- having a kindly disposition; gracious: a benign king.
- showing or expressive of gentleness or kindness: a benign smile.
- favorable; propitious: a series of benign omens and configurations in the heavens.
- (of weather) salubrious; healthful; pleasant or beneficial.
- Pathology. not malignant; self-limiting.
Origin of benign
SynonymsSee more synonyms on Thesaurus.com
Examples from the Web for benign
Even its benign forms—the resurgence of modest dress norms in Jewish communities, for example—perpetuate this idea.Church Sex Scandals Are Rooted in Theology
December 15, 2014
Unstoppable or not, John H has seen little in his 38 years to persuade him progress is benign.The Golden West Up for Grabs: ‘Painted Horses’ Is the Next Great Western Novel
November 28, 2014
It is not some benign magical sleep as shown on TV, where people wake up a year later and are instantly back to normal.Understanding Tracy Morgan’s Traumatic Brain Injury
November 20, 2014
Eric lobbies for an industry of benign usefulness, non-partisan in nature, and over which no cloud of serious controversy looms.Up to a Point: In Defense of Lobbyists
P. J. O’Rourke
October 25, 2014
Benign secondary headaches include headaches associated with the cold, flu, or sinus infections.How to Destroy Your Headaches
Dr. Anand Veeravagu, MD, Tej Azad
June 23, 2014
Gentleness and mercy should blend their benign influences with justice.Female Scripture Biographies, Vol. I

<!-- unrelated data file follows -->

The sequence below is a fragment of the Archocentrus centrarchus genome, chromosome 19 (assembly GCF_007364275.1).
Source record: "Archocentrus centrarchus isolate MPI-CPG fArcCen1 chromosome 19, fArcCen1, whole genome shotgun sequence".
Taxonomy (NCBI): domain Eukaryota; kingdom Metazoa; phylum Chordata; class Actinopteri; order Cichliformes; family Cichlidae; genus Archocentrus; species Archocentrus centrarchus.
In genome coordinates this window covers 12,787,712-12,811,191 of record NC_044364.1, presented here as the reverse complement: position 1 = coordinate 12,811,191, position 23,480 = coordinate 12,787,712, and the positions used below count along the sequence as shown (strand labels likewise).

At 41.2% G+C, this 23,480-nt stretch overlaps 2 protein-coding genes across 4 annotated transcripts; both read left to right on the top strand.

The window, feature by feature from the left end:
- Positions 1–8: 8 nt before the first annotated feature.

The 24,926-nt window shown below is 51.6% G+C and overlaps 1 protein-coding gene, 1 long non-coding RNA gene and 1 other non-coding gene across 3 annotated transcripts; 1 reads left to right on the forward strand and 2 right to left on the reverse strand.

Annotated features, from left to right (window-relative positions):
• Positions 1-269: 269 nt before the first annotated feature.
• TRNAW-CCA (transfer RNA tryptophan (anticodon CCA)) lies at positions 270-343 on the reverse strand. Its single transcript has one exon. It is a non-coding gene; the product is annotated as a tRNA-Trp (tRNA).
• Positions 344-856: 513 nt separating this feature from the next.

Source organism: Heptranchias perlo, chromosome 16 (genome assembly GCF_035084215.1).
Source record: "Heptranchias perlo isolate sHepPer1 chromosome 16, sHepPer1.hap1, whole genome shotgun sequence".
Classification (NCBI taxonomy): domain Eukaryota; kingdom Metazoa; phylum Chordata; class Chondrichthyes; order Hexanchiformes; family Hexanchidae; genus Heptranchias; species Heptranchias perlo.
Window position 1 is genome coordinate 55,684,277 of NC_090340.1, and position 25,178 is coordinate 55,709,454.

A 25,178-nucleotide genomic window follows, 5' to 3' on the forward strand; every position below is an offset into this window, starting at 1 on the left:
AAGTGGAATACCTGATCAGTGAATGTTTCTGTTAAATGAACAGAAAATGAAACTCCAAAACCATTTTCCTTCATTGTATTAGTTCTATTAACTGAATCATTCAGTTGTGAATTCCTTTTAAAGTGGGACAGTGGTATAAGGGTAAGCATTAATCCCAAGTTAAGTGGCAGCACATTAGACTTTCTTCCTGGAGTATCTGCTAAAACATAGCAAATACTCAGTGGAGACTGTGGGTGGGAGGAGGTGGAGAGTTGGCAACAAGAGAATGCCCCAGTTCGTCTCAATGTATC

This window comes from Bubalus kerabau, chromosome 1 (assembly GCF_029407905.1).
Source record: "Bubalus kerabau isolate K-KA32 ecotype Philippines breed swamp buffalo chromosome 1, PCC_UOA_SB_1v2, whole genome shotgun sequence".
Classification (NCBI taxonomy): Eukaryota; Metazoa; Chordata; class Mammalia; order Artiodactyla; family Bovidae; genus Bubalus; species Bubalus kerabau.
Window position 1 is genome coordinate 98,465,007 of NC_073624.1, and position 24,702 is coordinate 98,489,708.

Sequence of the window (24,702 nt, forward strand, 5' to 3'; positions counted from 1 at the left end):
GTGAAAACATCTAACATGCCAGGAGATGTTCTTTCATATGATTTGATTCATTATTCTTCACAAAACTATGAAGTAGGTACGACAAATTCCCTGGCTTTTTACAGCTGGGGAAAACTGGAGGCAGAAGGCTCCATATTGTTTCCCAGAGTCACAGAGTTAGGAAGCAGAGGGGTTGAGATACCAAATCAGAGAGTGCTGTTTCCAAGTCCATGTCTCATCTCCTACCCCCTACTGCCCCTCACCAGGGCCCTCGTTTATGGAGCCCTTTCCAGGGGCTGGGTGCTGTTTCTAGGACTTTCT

Francis Augustus Cox
For a few moments she listened to them, feeling elderly and benign.Howards End
E. M. Forster
So, from their benign choice, he had really nothing to say to Lydia or Anne.The Prisoner
The expression of these benign features did not disgrace their symmetry.Confessions Of Con Cregan
Charles James Lever
It turned the great rough figure to a spirit, great and tender and benign.The Beach of Dreams
H. De Vere Stacpoole
- showing kindliness; genial
- (of soil, climate, etc) mild; gentle
- favourable; propitious
- pathol (of a tumour, etc) not threatening to life or health; not malignant
Word Origin and History for benign
early 14c., from Old French benigne (12c., "kind, benign, merciful, gracious;" Modern French bénin, fem. bénigne), from Latin benignus "kindly, kindhearted, friendly, generous," literally "well born," from bene "well" (see bene-) + gignere "to bear, beget," from genus "birth" (see genus). For similar sense evolution, cf. gentle, kind (adj.), generous. Related: Benignly.
- Of no danger to health, especially relating to a tumorous growth; not malignant.
- Not life-threatening or severe, and likely to respond to treatment, as a tumor that is not malignant. Compare malignant.
A descriptive term for conditions that present no danger to life or well-being. Benign is the opposite of malignant.